Is Dental Implant Surgery Right for You?

Although American dentistry has made great strides in the last twenty years, there are still millions of sufferers today who have to deal with the loss of a tooth, or several teeth. The main culprits remain the same as always — periodontal diseases, external injuries, and plain old tooth decay. The standard treatment in the past was either dentures or partial bridges to replace missing teeth. Today, however, dental implants are a viable option for many patients.

A dental implant is actually a root replacement for a firm foundation upon which a permanent tooth, or teeth, can be fixed, or even removable teeth are now available. They are virtually indistinguishable from a person’s natural teeth.

The rate of success for dental implants is very encouraging. Much depends on where in the mouth they are placed, but the average is around 98%. With the proper care a dental implant will last the rest of your life, never needing to be replaced.

What makes dental implant such a good idea for most patients are the outstanding benefits it offers:

Since they exactly match all the other teeth, they can really improve a person’s appearance and make it easy to smile often.

A person with dentures sometimes has trouble speaking clearly, especially when the dentures tend to slip. With an implant, there is no worry of that happening.

After a few weeks the patient doesn’t even notice the implants, unlike dentures and bridges — which can remain uncomfortable for months or even years.

Eating becomes completely natural again, with no worries about food slipping beneath dentures or bridges. This really helps eliminate bad breath.

A dental implant needs no special care, unlike the rigmarole associated with the upkeep and cleaning of dentures and bridges. This makes it extremely convenient, since literally no extra time has to be spent cleaning and soaking.

Overall health can be an issue in getting a dental implant. Generally speaking, anyone who is ready for a regular tooth extraction or some oral surgery is a good candidate for a dental implant. Those who smoke or have some kind of chronic health issues — like heart disease or diabetes — are not considered good candidates for dental implants. Also, anyone undergoing radiation therapy in the head and neck area would likely be discouraged from the procedure. As always persons considering a dental implant, should first consult with their health care and dental providers to find out if an implant procedure would be in their best interests.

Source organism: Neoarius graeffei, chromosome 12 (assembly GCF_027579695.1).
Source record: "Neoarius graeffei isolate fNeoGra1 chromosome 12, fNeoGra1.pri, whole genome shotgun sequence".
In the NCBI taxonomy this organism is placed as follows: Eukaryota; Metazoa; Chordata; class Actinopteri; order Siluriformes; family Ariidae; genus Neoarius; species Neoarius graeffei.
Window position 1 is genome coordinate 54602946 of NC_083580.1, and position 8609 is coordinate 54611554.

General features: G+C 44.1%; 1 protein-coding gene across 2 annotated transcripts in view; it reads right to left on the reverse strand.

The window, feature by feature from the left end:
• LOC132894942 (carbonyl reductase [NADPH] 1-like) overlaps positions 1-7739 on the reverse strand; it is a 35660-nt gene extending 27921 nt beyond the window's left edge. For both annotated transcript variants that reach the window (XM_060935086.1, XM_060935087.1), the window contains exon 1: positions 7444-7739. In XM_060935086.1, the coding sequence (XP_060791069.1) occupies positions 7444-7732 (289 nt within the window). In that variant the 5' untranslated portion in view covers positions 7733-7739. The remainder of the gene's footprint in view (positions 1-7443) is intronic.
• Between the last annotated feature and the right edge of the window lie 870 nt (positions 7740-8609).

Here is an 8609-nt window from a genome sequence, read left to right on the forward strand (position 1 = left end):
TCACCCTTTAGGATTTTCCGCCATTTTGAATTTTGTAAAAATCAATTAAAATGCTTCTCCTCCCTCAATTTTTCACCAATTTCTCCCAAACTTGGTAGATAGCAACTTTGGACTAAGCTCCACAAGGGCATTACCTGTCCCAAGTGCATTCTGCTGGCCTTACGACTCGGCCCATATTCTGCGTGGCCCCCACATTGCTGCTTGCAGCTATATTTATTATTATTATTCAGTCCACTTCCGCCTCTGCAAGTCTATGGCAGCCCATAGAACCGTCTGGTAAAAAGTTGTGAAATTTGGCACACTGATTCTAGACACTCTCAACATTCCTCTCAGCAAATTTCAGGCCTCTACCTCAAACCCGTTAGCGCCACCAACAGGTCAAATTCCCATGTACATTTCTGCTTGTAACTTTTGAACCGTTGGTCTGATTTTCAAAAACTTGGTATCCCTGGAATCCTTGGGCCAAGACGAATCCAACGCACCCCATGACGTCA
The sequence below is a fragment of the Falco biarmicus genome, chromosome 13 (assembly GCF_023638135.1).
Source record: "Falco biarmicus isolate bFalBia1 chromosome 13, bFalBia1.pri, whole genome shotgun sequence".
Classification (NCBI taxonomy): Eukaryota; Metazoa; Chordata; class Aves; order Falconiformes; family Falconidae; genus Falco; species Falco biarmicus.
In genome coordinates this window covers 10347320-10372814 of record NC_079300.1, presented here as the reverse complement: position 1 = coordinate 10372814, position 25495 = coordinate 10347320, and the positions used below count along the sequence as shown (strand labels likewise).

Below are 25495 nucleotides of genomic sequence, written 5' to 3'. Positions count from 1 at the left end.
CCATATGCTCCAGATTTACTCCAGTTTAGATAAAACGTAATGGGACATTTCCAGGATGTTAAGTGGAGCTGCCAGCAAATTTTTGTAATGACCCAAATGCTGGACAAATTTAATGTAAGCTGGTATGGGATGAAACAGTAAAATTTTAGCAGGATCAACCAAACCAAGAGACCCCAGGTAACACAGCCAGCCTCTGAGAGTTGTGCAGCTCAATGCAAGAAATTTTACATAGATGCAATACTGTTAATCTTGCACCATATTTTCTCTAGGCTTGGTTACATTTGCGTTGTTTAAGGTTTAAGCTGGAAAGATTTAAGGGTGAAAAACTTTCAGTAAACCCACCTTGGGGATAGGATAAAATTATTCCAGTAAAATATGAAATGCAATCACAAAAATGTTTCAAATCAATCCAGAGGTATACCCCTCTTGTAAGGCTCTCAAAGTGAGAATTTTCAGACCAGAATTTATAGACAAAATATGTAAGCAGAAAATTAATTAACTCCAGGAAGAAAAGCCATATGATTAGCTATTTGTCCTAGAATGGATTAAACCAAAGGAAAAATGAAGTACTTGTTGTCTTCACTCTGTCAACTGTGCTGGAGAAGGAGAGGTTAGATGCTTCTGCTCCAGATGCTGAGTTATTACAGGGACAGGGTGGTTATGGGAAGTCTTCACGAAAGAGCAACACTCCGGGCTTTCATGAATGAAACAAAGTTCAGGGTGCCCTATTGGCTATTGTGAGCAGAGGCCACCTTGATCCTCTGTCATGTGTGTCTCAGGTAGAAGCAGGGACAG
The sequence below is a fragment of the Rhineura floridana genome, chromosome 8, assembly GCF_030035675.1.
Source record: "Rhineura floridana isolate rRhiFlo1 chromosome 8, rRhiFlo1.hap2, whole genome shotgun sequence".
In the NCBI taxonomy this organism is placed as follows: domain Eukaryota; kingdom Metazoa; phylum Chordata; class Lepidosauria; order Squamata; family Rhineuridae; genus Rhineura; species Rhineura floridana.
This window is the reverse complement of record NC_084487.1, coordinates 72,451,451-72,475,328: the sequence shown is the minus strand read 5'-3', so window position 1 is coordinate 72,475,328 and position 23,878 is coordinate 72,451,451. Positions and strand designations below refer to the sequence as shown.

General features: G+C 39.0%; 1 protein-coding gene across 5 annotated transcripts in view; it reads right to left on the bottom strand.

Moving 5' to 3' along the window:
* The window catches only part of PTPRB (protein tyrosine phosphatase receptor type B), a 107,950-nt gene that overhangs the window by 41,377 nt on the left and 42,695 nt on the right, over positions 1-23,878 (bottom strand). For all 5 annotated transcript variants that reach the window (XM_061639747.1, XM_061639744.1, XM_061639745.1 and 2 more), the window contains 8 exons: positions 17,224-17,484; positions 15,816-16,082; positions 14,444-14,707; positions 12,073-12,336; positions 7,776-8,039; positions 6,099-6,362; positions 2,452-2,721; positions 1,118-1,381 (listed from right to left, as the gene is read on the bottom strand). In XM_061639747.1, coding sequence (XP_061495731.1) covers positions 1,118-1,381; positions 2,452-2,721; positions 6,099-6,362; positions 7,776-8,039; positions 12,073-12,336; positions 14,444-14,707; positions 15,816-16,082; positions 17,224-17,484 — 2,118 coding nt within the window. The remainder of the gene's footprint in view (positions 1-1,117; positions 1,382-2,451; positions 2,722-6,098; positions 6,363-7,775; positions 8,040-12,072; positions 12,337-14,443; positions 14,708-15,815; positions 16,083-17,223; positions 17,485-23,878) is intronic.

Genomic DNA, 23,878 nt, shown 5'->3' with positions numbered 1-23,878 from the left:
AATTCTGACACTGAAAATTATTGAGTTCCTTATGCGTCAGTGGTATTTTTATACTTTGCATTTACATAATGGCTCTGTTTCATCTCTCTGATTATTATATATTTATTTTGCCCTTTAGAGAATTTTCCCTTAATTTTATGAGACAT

One drawback to dental implants at the present time is that the majority of health plans do not cover the procedure, so make sure you check with your health and dental insurance provider to see if you qualify for the work.

Once the decision is made to have a dental implant the patient will work closely with an oral surgeon to schedule several visits to have the offending tooth, or teeth, removed, the gums and roots examined for healthiness, and then the construction of titanium posts upon which the replacement teeth will be built. In all, it might take four of five visits to have everything in place.

Most patients experience very little pain. If there is any discomfort afterward it can usually be alleviated with an over the counter painkiller like Tylenol.

 

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